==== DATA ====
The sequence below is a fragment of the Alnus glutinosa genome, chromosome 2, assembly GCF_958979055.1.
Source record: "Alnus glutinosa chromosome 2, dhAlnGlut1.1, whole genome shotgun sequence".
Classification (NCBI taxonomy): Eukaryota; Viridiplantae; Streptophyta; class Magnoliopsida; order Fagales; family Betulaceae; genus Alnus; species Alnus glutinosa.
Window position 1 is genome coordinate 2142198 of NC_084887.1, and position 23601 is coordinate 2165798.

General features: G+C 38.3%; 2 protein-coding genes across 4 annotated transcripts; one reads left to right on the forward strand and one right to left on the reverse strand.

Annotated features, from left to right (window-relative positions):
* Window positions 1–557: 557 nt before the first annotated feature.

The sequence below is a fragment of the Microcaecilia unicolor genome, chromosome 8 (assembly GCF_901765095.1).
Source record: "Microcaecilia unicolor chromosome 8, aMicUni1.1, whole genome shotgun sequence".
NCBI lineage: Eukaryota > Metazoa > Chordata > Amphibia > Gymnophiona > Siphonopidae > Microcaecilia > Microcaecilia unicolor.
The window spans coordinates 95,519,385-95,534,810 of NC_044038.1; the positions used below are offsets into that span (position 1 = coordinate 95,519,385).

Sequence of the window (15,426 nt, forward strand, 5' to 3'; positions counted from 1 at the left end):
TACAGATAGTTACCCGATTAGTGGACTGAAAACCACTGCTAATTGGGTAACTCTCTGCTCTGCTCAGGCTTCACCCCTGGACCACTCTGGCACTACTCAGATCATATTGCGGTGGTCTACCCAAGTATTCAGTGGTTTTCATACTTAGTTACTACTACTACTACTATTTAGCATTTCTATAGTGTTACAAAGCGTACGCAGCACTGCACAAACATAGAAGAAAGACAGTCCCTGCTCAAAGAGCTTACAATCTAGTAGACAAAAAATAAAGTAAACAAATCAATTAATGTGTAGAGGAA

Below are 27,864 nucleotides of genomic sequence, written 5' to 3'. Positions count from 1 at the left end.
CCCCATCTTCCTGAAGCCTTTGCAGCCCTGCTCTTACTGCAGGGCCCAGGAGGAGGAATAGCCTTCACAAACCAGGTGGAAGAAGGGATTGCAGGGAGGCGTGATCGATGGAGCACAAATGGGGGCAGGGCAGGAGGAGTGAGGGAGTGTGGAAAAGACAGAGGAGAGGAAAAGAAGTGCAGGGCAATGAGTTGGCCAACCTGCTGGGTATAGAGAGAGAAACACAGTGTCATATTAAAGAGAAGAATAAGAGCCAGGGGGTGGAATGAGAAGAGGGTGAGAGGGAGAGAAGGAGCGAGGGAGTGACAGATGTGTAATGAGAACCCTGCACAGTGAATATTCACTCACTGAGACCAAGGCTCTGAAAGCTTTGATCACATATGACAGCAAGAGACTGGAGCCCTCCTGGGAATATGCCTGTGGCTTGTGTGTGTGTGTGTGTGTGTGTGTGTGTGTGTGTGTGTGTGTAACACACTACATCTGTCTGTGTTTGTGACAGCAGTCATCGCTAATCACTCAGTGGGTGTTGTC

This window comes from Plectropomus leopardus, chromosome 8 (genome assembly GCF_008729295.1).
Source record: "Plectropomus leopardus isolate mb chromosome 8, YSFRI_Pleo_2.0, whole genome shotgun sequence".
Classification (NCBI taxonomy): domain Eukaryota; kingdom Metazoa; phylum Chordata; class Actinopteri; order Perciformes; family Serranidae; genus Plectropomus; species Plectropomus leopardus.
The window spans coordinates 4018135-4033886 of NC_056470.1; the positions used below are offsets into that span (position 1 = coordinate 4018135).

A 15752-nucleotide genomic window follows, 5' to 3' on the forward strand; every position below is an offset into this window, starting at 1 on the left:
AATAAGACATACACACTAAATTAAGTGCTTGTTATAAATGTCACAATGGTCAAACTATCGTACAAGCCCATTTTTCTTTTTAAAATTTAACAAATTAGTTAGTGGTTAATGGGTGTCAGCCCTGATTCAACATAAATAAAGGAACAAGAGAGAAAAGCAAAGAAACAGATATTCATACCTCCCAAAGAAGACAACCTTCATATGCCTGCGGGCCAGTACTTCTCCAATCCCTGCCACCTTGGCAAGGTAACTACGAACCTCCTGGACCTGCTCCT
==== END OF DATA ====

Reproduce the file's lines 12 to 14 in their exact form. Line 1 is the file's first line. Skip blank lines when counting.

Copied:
Sequence of the window (15,426 nt, forward strand, 5' to 3'; positions counted from 1 at the left end):
TACAGATAGTTACCCGATTAGTGGACTGAAAACCACTGCTAATTGGGTAACTCTCTGCTCTGCTCAGGCTTCACCCCTGGACCACTCTGGCACTACTCAGATCATATTGCGGTGGTCTACCCAAGTATTCAGTGGTTTTCATACTTAGTTACTACTACTACTACTATTTAGCATTTCTATAGTGTTACAAAGCGTACGCAGCACTGCACAAACATAGAAGAAAGACAGTCCCTGCTCAAAGAGCTTACAATCTAGTAGACAAAAAATAAAGTAAACAAATCAATTAATGTGTAGAGGAA

Below are 27,864 nucleotides of genomic sequence, written 5' to 3'. Positions count from 1 at the left end.